Given the urgency of a world where Holocaust denial and antisemitism are on the rise and where the situation in Syria remains dire, the Museum has decided to make an exception and grant two Elie Wiesel Awards next year. The awards will be presented at the Museum’s annual Tribute Dinner on April 29, 2019.
Established in 2011, the Elie Wiesel award recognizes internationally prominent individuals whose actions have advanced the Museum’s vision of a world where people confront hate, prevent genocide, and promote human dignity. Elie Wiesel, the Museum’s founding chairman, was the first recipient of the award. Engraved on the award are words from Wiesel’s Nobel Prize acceptance speech, “One person of integrity can make a difference.”
“Elie Wiesel said indifference always ‘benefits the aggressor – never his victim,’ said Museum Chairman Howard Lorber. “After World War II, when many in Europe wanted to avoid discussing their culpability during the Holocaust, the Klarsfelds refused to remain silent and sought to bring Nazi perpetrators to justice. Today, as the Assad regime ruthlessly targets its own citizens, the White Helmets risk their lives to save their fellow citizens. The courageous actions of all the honorees are the embodiment of Elie’s warning about the perils of indifference.”
Serge and Beate Klarsfeld have demonstrated extraordinary leadership in the cause of Holocaust remembrance and singular leadership in combatting the impunity of perpetrators of the Holocaust era and advancing Holocaust memory and education. Serge played a key role in the prosecution of high ranking Nazi officials and French collaborators including Klaus Barbie, René Bousquet, Jean Leguay, Maurice Papon, and Paul Touvier. Beate Klarsfeld boldly confronted former Nazis serving in the West German government, and Serge Klarsfeld conducted path breaking research on child deportees and the Holocaust in France and Romania, including documenting the stories of thousands of French Jews sent to the gas chambers. The Klarsfelds have aggressively campaigned against antisemitism in Europe and the Middle East, and to confront massacres elsewhere, such as Sarajevo and Burundi.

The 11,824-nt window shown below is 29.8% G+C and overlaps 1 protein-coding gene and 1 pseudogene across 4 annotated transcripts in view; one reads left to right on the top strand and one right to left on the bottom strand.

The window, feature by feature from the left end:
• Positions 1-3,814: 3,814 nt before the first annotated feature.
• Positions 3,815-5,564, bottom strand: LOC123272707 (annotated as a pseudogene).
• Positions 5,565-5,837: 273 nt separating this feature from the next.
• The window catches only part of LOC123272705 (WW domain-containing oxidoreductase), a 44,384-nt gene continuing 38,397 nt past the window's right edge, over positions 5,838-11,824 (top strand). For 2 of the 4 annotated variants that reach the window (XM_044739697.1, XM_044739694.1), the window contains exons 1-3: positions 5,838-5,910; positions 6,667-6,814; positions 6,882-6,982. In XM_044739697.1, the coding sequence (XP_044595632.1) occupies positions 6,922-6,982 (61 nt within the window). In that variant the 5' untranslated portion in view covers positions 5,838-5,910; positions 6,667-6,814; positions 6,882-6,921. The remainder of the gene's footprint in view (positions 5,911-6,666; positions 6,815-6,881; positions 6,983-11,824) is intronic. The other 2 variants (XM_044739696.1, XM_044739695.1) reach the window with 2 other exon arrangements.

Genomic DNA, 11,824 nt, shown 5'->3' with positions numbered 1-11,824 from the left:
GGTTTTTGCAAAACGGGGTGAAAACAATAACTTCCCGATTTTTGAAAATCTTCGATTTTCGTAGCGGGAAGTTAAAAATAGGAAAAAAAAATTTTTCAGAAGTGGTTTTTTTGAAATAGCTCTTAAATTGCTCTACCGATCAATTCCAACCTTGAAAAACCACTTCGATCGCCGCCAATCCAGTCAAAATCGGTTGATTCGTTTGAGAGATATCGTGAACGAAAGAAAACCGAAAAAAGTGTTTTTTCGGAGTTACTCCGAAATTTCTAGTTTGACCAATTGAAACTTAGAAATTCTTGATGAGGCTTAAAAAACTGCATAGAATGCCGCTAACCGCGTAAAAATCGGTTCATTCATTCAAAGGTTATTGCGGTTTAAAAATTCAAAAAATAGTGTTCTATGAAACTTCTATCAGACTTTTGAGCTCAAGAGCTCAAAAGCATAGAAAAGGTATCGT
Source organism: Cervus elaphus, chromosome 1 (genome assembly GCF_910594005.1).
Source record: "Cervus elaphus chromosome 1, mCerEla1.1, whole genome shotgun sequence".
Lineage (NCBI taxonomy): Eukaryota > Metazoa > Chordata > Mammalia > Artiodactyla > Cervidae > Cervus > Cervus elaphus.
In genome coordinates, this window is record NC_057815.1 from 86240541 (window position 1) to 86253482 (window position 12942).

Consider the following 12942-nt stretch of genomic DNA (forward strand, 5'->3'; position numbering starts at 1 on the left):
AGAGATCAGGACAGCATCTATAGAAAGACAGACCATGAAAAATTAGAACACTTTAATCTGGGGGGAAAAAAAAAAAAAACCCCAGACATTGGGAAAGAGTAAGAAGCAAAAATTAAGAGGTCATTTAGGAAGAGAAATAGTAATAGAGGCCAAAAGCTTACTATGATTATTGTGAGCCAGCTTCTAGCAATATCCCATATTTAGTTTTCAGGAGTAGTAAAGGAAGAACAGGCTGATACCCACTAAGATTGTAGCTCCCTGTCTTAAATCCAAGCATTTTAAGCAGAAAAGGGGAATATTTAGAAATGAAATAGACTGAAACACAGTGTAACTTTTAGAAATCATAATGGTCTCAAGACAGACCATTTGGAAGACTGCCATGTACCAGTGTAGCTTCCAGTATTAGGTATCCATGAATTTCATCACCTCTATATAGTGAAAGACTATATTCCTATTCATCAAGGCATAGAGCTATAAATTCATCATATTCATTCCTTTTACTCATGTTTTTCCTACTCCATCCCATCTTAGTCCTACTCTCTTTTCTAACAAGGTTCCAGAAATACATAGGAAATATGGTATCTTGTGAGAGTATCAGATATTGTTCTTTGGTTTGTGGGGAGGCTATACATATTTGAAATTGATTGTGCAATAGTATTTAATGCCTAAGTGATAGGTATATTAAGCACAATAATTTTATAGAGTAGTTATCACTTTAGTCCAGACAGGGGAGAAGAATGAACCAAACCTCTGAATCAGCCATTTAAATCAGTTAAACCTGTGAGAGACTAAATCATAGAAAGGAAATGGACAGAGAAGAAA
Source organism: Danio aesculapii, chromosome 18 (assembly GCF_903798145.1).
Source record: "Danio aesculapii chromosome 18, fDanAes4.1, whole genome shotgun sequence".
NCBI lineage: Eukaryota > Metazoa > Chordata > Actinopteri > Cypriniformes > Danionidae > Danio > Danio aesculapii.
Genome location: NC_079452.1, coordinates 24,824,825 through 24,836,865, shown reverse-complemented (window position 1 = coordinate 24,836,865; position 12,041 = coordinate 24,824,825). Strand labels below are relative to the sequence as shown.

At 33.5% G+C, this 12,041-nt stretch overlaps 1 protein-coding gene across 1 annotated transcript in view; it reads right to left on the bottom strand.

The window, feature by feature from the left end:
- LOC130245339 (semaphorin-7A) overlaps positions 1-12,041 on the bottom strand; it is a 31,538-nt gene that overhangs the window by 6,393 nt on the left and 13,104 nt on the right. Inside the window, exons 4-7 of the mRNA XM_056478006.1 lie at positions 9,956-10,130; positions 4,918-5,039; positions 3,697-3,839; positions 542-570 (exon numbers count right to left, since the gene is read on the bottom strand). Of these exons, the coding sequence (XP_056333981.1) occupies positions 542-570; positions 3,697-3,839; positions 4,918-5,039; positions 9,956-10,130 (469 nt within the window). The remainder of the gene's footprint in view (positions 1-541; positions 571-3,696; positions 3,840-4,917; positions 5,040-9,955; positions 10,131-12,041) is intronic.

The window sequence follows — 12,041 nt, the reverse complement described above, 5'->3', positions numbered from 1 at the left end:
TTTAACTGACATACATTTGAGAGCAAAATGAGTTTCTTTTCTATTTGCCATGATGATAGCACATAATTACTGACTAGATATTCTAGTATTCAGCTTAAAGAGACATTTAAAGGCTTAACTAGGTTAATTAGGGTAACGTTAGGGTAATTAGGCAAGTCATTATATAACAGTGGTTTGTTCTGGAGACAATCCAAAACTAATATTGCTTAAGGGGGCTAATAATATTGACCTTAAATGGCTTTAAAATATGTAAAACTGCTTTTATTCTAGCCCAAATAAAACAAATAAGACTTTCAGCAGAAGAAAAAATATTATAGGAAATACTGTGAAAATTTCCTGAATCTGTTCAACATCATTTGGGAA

At enormous risk to themselves and their families and in the face of horrific attacks by the Syrian government, the White Helmets have courageously saved lives and delivered critical services to a desperate population. The White Helmets is a volunteer organization comprised of people from all backgrounds – bankers, tailors, engineers, pharmacists, painters, carpenters, students, and many more – that operates in parts of Syria and Turkey. They conduct search and rescue operations in response to bombing and gas attacks, medical and other evacuations, and essential service delivery including reconnecting electrical cables, providing safety information to children, securing buildings and more. They are the largest civil society organization operating in areas outside of government control. The volunteers save people on all sides of the conflict. Their motto is “To save one life is to save all of humanity.” To date, 204 members of the White Helmets have been killed while saving more than 114,000 lives.
A living memorial to the Holocaust, the United States Holocaust Memorial Museum inspires citizens and leaders worldwide to confront hatred, prevent genocide, and promote human dignity. Its far-reaching educational programs and global impact are made possible by generous donors. For more information, visit ushmm.org.